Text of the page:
Health Writing

I’ve written about everything from the decline in child vaccination to medical marijuana laws, from overly ambitious global health campaigns to the opioid epidemic. Check out a few of my pieces below.

Gambling with America’s Health Pacific Standard. A growing movement of activists, academics, lawyers, and former gambling addicts argue gambling is not a personal, moral failing but a public health problem. They are challenging the ubiquity of legal gambling, saying that the proliferation of casinos, lotteries,  slot machines have, and online gaming have detrimental social, economic and health costs.

Shining a Light on Hidden Medical Research Pacific Standard. Many clinical trials of medical treatments —particularly negative ones—never make it to publication in academic journals, which can seriously skew the evidence doctors and patients use to make health decisions. This piece highlights a variety of governmental and non-governmental efforts to bring transparency to medical research.

Stark Consequences for Low-Income Patients in New York if Affordable Care Act is Repealed, Says Panel Department of Population Health website, NYU School of Medicine. Congressional staffer, Greater New York Hospital Association president, and healthcare leaders from NYU Langone and NYC Health+Hospitals share perspectives

By Creating a Trusted Place, a Pastor Helped Save the Lives of Black Men in NYC Department of Population Health website, NYU School of Medicine. Primary care physician's TedX shares the story of his colleague, a Brooklyn pastor, who reached over 20,000 black men in New York City to prevent colorectal cancer and showed how getting out of the doctor's office and into communities can be so effective.

Programs to Improve Diets May Miss a Cultural Ingredient Two by Two, Department of Epidemiology magazineColumbia University Mailman School of Public Health. While public health efforts often focus on promoting healthier diets and improving access to grocery stores, they may miss their mark if they do not address a key ingredient: culture. One program in Columbia Heights, New York, suggests what this could look like. Spring 2015

‘Big Push’ Global Health Initiatives are Popular, But Do They Work? Two by Two, Department of Epidemiology magazineColumbia University Mailman School of Public Health. Aggressive global public health targets influence the agenda of many NGO and government organizations, but are these numbers-focused initiatives seeking too much too soon while imposing on low and middle income countries and diverting resources from their health systems? Spring 2014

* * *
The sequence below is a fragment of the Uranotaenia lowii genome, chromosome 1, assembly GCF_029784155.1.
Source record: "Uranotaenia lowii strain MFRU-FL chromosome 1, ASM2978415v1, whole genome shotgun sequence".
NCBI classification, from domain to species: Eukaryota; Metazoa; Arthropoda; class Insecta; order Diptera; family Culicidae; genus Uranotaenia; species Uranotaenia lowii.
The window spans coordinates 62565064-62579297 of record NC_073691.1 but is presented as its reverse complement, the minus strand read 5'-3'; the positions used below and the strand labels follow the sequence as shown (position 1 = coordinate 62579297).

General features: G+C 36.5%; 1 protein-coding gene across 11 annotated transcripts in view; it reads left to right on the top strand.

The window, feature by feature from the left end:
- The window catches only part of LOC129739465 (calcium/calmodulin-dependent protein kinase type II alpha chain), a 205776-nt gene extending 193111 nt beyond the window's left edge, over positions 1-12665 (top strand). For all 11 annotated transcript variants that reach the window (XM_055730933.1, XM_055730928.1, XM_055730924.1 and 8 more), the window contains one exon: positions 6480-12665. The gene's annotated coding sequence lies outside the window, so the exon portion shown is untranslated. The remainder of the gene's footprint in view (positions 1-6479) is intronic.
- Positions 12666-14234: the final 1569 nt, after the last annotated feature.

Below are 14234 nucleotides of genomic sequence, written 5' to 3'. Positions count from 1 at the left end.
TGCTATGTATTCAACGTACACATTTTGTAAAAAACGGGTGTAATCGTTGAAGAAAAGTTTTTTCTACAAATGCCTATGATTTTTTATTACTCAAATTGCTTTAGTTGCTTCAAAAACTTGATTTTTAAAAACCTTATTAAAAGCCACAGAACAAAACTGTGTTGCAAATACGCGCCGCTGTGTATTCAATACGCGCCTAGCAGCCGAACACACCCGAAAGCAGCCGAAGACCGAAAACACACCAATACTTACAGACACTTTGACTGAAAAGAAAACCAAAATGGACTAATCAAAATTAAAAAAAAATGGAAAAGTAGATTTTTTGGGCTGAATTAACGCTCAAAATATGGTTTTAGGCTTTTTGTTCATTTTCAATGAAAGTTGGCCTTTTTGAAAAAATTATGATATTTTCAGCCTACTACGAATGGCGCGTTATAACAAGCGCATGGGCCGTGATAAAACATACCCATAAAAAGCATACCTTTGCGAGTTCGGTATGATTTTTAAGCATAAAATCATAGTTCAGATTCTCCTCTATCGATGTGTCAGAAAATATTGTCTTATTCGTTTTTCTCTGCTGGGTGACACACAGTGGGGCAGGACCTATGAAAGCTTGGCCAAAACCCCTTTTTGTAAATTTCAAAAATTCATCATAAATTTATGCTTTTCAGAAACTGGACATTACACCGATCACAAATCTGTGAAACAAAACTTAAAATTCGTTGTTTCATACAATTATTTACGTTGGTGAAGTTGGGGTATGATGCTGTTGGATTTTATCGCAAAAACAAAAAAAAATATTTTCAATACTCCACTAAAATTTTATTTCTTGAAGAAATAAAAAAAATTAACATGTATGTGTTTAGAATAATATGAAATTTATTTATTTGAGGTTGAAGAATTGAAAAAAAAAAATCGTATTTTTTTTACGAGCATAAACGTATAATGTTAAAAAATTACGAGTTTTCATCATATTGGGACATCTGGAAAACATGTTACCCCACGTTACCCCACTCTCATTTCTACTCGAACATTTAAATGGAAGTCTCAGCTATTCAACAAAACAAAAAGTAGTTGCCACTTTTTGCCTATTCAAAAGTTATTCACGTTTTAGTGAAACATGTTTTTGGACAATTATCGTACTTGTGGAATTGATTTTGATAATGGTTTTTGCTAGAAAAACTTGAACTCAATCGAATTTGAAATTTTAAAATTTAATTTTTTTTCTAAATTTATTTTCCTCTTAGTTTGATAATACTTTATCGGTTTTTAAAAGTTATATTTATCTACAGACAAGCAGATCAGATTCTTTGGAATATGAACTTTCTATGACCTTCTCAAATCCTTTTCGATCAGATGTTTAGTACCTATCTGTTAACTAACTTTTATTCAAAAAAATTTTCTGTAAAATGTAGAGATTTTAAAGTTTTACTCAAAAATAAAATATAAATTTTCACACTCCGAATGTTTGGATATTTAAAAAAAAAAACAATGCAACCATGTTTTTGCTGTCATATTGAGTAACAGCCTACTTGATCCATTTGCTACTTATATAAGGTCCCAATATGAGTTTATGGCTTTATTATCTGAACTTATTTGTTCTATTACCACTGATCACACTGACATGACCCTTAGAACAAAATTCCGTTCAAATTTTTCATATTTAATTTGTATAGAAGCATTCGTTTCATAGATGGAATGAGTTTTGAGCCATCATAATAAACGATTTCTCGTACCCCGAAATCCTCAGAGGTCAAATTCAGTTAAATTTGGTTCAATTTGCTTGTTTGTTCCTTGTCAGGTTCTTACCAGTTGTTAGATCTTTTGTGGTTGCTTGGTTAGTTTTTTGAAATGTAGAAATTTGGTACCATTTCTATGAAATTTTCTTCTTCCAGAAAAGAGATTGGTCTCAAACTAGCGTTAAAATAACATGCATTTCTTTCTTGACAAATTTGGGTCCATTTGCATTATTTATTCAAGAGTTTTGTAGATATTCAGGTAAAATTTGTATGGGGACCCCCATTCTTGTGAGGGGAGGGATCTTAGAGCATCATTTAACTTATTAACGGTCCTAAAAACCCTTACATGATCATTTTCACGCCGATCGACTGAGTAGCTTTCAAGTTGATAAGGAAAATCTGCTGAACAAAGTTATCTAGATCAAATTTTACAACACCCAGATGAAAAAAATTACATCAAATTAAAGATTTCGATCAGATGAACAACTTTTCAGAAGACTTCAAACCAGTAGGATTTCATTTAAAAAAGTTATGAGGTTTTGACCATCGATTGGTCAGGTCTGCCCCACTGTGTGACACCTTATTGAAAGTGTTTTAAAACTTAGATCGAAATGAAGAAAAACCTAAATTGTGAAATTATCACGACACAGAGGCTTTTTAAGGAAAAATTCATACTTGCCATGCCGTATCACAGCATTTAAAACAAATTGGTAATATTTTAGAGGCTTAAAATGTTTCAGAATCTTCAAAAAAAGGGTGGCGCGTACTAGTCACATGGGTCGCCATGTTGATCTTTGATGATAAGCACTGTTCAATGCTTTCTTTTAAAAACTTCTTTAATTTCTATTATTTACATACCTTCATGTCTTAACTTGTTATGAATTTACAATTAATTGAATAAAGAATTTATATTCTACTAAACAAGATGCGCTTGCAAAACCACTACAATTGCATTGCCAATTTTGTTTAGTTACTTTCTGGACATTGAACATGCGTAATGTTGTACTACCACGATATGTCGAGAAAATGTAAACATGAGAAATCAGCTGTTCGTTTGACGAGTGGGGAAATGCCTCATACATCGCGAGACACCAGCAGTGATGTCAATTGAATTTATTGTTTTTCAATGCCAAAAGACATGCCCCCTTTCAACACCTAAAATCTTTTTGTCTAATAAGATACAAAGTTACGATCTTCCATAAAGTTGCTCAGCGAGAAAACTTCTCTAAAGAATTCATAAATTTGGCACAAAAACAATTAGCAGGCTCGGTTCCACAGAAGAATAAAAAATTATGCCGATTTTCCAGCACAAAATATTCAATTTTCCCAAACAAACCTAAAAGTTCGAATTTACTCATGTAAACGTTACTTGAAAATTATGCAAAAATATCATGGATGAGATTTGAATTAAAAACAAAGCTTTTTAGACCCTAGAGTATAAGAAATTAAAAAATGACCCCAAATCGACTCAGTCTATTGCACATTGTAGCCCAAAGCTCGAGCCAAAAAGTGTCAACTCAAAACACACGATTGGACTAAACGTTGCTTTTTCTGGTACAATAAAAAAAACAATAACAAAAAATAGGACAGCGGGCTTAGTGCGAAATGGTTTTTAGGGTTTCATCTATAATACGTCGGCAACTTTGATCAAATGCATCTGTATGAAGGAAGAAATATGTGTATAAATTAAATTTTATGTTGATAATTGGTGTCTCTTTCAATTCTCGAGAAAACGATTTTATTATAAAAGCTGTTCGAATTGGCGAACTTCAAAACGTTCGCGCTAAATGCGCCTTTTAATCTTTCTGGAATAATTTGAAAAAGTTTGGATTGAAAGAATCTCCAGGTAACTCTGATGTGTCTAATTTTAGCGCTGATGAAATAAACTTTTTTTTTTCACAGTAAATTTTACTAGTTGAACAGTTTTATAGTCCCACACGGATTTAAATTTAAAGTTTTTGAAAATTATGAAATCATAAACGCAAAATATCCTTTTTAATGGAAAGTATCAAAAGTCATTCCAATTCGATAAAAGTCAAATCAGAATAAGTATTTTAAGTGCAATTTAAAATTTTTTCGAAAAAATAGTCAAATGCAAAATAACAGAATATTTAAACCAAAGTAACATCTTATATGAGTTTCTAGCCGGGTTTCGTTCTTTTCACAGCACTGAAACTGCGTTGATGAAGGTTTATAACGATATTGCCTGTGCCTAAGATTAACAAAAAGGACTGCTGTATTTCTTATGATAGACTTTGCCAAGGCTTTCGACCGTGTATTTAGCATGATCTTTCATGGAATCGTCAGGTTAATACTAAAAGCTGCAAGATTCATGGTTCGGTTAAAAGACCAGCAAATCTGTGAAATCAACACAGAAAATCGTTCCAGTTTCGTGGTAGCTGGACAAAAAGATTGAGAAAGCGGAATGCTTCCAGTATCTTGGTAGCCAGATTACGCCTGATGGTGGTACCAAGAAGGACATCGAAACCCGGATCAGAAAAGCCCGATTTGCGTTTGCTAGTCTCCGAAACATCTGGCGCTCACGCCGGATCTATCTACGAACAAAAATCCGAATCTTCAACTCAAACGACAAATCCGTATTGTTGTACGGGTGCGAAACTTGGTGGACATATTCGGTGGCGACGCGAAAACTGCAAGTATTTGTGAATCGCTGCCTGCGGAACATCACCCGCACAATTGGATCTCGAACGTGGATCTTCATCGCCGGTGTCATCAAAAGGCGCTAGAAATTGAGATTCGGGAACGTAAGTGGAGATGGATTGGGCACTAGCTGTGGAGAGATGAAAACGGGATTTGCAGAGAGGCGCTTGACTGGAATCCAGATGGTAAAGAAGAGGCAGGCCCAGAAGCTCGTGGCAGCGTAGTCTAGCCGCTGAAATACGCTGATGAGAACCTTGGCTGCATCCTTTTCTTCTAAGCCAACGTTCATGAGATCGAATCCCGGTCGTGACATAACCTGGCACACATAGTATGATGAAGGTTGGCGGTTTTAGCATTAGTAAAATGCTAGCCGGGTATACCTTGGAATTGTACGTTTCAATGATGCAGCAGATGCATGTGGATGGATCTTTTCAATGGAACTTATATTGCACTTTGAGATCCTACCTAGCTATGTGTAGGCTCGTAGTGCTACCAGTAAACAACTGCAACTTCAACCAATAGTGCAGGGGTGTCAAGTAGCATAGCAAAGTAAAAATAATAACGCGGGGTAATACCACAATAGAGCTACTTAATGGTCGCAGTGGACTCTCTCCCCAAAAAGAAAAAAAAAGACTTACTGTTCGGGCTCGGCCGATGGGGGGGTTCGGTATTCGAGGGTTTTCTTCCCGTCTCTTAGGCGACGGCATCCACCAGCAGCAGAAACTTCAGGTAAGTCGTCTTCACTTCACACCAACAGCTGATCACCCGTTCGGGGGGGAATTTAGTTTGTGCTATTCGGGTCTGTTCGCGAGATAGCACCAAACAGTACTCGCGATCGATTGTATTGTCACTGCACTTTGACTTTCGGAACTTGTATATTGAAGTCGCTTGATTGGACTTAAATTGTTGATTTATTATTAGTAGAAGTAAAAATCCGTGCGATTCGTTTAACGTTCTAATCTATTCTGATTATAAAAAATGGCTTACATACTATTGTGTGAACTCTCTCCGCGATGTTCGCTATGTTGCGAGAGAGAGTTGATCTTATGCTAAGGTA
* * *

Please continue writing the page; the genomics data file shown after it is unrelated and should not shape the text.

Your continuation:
Bringing ‘Consequentialism’ Back to Epidemiology Two by Two, Department of Epidemiology magazineColumbia University Mailman School of Public Health. Facing questions about epidemiology's relevance and a challenging funding environment, epidemiologists say they need to prove that they are still contributing to life-saving public health advances. Spring 2014

Spin Doctors? The Media, the Science, and the Hyping of Research Results Two by Two, Department of Epidemiology magazineColumbia University Mailman School of Public Health. Although scientists and journalists tend to portray theirs as an adversarial relationship—one in which the scientist’s quest for accuracy is at battle with the journalist’s quest for a story-both scientists and journalists have an interest in hyping positive results and downplaying negative ones, according to new research. Spring 2013

The Public Health Crisis of Sexualized Violence Two by Two, Department of Epidemiology magazineColumbia University Mailman School of Public Health. At a conference, a group of academics, journalists, activists, and policymakers recommend that sex crimes be treated not as isolated events but as a global public health crisis that cuts across cultures and nations, and that demands the same intervention resources as any other public health issue.

Does Medical Marijuana Lead to Increased Use Among Teens? Two by Two, Department of Epidemiology magazineColumbia University Mailman School of Public Health. The U.S. has a long history of argument over the effects of legislation on social mores and behavior of teens. As states loosen up laws around marijuana use, a group of epidemiologists is examining whether there is cause for concern

Is an Unequal Society the Cause for Teen Depression and Suicide? Medium. Though it is uncommon in American society to link what we call “mental illness,” “mental health issues,” and “psychiatric disorders” with the way our society is organized, there are true psychosocial consequences of a highly competitive, individualistic society, and it may be more productive to focus on this than the biological causes of depression and anxiety.